Anyway, this week one of the performers was Eddie, who I've talked about a little before. I don't know him real well, though he's said he's going to join the Reiki group, so I'll probably get to know him better then. He sings well and has a good stage presence but doesn't play an instrument. So he arranged a back-up band and did this fun little concert of three songs--two Elvis songs and one by Jimmy Buffet.

The Buffet song was "Pencil-thin Mustache," which I'd never heard before, or at least never noticed. I've looked up the lyrics, and it's about wishing one were inside an Errol Flynn movie or something.

Now they're making movies in old black and white
Happy endings where nobody fights.
So if you find yourself in that nostalgic rage
Better jump right up and show your age.

I wish I had a pencil-thin mustache
The Boston Blackie kind.
A two-toned Ricky Ricardo jacket
and an autographed of Andy Devine.

And so on.

But with Eddie singing it, the whole song took on a new and different cast. Eddie is transgendered, so while he can grow a mustache now (he doesn't), there must once have been a time in his life when he couldn't but dearly wished he could. From that perspective, the bridge of the song was especially poignant:

Oh, I could be anyone I wanted to be
maybe suave Errol Flynn or the Sheik of Araby
If I only had a pencil-thin mustache
Then I could do some cruising too.

But the thing is, Eddie isn't really "out" as a transman. We in the Turtle Dorm know, because we shower with him and he looks a little different (I'm not going to go into any more detail than that), but it's not something he wants people to talk about freely. He'd rather people assume that he always was male, because from his perspective he always was.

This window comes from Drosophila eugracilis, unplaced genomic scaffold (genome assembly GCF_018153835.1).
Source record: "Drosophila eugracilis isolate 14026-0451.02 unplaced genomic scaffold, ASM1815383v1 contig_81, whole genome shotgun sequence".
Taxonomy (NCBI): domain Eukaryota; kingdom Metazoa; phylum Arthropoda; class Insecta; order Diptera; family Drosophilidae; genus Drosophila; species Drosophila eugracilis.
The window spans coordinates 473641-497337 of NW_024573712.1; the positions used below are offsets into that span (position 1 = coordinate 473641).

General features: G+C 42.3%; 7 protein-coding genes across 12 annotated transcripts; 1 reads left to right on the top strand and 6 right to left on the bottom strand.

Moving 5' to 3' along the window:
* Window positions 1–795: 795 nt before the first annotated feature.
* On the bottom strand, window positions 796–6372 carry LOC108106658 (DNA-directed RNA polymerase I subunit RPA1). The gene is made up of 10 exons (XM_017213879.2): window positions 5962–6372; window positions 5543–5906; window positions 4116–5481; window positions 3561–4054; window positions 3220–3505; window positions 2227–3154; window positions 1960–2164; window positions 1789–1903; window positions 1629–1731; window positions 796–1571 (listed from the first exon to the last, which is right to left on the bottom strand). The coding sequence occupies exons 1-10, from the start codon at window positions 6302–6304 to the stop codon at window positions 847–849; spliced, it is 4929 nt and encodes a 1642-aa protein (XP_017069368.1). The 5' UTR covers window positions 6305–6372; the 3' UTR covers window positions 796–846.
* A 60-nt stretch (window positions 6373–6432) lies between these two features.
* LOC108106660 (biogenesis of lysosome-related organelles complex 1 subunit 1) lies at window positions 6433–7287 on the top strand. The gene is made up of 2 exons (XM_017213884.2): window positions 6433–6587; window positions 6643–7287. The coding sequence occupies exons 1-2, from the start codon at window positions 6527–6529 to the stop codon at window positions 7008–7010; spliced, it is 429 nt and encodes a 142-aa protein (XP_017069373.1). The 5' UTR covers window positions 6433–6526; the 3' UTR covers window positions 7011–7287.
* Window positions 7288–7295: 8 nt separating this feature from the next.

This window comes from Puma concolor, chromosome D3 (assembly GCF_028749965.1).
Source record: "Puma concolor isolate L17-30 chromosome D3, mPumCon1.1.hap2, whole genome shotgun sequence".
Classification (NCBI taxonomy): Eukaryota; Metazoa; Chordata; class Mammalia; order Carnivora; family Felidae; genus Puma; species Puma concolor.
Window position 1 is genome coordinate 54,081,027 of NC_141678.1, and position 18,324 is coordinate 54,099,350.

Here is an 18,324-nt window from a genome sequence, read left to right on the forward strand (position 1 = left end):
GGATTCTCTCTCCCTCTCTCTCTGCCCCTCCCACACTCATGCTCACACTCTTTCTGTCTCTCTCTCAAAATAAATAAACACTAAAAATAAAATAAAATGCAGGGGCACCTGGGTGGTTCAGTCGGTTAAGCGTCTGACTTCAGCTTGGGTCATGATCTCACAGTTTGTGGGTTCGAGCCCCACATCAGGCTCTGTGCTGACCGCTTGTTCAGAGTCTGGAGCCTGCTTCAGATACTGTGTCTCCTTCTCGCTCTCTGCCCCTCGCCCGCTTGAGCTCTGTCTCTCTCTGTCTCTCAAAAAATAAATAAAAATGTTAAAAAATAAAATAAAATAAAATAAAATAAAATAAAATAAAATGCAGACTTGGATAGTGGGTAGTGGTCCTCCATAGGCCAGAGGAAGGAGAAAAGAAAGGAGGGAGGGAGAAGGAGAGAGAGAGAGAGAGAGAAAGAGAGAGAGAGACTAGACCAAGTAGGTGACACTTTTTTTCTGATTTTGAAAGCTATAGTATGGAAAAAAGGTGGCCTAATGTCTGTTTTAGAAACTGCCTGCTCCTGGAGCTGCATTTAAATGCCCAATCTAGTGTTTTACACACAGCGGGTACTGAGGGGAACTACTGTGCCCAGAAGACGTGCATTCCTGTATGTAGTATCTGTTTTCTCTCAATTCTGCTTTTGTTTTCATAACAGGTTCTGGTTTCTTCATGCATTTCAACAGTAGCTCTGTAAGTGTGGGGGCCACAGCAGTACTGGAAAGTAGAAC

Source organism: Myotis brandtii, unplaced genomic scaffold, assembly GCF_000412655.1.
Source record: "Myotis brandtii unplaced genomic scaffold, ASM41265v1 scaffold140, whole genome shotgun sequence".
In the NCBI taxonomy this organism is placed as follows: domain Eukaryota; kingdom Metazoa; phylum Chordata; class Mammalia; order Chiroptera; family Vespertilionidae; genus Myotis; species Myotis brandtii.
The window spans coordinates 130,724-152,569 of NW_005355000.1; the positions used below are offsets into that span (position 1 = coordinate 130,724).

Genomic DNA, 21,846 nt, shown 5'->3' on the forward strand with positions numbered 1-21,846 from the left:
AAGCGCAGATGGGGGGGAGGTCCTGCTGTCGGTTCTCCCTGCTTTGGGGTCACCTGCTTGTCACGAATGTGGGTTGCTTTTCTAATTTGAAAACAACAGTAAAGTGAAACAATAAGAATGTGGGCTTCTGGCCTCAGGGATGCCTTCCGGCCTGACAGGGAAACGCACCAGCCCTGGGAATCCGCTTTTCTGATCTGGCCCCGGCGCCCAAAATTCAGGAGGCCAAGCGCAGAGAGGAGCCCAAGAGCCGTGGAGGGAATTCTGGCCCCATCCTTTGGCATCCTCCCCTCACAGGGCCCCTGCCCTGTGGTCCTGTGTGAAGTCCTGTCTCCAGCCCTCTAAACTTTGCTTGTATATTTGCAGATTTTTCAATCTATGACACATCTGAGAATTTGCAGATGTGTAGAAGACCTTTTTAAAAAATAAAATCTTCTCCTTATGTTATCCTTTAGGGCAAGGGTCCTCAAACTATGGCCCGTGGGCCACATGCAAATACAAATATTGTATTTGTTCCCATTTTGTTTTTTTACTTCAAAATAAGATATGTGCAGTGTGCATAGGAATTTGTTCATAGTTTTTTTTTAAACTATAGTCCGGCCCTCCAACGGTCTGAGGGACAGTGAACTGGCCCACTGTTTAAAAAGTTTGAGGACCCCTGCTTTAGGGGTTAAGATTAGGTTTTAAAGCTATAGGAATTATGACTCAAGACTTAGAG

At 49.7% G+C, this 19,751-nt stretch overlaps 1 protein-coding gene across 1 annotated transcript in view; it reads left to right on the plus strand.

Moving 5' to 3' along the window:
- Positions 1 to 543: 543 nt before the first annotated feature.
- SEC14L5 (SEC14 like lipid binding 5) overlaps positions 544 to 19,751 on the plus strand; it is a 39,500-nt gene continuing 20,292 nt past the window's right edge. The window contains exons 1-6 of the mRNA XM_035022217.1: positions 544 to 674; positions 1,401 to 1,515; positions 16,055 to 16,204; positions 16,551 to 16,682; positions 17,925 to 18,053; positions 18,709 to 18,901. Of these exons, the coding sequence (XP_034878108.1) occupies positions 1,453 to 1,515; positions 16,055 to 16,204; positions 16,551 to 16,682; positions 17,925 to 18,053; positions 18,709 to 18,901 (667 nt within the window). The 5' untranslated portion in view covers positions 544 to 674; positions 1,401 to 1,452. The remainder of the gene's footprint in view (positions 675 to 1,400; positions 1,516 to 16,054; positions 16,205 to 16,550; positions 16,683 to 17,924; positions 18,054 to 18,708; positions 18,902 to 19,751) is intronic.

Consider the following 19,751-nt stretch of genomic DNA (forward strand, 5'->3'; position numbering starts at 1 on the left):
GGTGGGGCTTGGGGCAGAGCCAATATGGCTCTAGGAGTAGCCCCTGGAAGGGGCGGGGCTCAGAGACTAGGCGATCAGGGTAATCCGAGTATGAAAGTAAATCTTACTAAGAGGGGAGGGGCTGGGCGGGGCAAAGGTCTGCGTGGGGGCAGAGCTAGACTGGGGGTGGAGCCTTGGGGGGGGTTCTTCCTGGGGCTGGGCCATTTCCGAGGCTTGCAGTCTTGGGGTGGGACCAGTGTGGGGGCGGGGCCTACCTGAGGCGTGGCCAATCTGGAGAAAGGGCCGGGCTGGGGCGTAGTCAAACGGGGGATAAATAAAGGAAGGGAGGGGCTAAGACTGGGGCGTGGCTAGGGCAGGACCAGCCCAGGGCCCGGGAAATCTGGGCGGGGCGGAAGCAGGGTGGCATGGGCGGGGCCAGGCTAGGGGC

So some people in the audience knew the subtext and some clearly didn't. Did Eddie himself mean the song as a comment on gender? I'm sure he did. I'm sure he was playing with the audience.

Eddie does that. He plays with expectations, with perceptions. He deliberately trips people up, sometimes for political reasons, sometimes, as far as I can tell, just for fun. He's a little like Allen in that way, but less intellectual, and I don't think they've really connected with each other much.

He reminds me of Ebony in that way, that tension between the desire, on the one hand, to be understood in a straight-forward way (in Ebony's case, as sighted, in Eddie's case, as male, without any asterisks or modifiers) and on the other hand, this need to play with and deconstruct expectations.

And he also reminds me of Security Joe--not because they are alike, but because they are so different.

Yes, they are both transmen, but Security Joe is entirely out. He does not talk about personal issues very often, at least not with students, but his status is common knowledge on campus. He is fine with anybody and everybody knowing. At the same time, he does not play with identity, the way Eddie does. He has no interest in deconstructing cultural concepts or exploring philosophical ideas. He he just wants to do his job well.

I'm kind of fascinated by all of this. You hear a word, like blind or transgendered or gay or, for that matter, witch--and you think you know what it means, what it says about a person, and you really don't.

You can't get to know someone until you get to know them.